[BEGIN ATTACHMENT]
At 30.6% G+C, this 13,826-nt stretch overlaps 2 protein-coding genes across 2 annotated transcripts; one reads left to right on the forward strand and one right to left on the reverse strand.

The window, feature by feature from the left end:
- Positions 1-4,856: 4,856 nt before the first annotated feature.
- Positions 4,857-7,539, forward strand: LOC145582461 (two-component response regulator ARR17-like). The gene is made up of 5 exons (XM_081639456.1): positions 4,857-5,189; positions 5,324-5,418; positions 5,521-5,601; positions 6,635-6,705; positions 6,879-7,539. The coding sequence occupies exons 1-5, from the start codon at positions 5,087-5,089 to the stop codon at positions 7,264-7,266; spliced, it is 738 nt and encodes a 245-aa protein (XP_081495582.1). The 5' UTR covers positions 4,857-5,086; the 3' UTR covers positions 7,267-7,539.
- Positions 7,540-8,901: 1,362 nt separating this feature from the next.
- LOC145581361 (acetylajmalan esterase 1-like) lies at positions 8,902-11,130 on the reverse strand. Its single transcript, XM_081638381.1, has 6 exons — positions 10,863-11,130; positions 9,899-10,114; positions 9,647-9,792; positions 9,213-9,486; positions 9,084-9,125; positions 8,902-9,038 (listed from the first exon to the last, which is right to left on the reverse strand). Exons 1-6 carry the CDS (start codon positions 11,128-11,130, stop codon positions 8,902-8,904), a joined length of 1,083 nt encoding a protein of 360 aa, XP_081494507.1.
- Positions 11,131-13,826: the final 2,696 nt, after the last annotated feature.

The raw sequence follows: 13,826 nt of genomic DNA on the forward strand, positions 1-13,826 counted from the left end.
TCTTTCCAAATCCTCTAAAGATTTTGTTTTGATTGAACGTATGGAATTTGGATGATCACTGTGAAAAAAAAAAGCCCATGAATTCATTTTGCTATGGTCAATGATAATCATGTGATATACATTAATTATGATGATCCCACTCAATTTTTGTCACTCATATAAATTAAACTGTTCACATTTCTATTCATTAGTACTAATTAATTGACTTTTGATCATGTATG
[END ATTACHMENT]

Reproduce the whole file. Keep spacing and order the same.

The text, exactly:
At 30.6% G+C, this 13,826-nt stretch overlaps 2 protein-coding genes across 2 annotated transcripts; one reads left to right on the forward strand and one right to left on the reverse strand.

The window, feature by feature from the left end:
- Positions 1-4,856: 4,856 nt before the first annotated feature.
- Positions 4,857-7,539, forward strand: LOC145582461 (two-component response regulator ARR17-like). The gene is made up of 5 exons (XM_081639456.1): positions 4,857-5,189; positions 5,324-5,418; positions 5,521-5,601; positions 6,635-6,705; positions 6,879-7,539. The coding sequence occupies exons 1-5, from the start codon at positions 5,087-5,089 to the stop codon at positions 7,264-7,266; spliced, it is 738 nt and encodes a 245-aa protein (XP_081495582.1). The 5' UTR covers positions 4,857-5,086; the 3' UTR covers positions 7,267-7,539.
- Positions 7,540-8,901: 1,362 nt separating this feature from the next.
- LOC145581361 (acetylajmalan esterase 1-like) lies at positions 8,902-11,130 on the reverse strand. Its single transcript, XM_081638381.1, has 6 exons — positions 10,863-11,130; positions 9,899-10,114; positions 9,647-9,792; positions 9,213-9,486; positions 9,084-9,125; positions 8,902-9,038 (listed from the first exon to the last, which is right to left on the reverse strand). Exons 1-6 carry the CDS (start codon positions 11,128-11,130, stop codon positions 8,902-8,904), a joined length of 1,083 nt encoding a protein of 360 aa, XP_081494507.1.
- Positions 11,131-13,826: the final 2,696 nt, after the last annotated feature.

The raw sequence follows: 13,826 nt of genomic DNA on the forward strand, positions 1-13,826 counted from the left end.
TCTTTCCAAATCCTCTAAAGATTTTGTTTTGATTGAACGTATGGAATTTGGATGATCACTGTGAAAAAAAAAAGCCCATGAATTCATTTTGCTATGGTCAATGATAATCATGTGATATACATTAATTATGATGATCCCACTCAATTTTTGTCACTCATATAAATTAAACTGTTCACATTTCTATTCATTAGTACTAATTAATTGACTTTTGATCATGTATG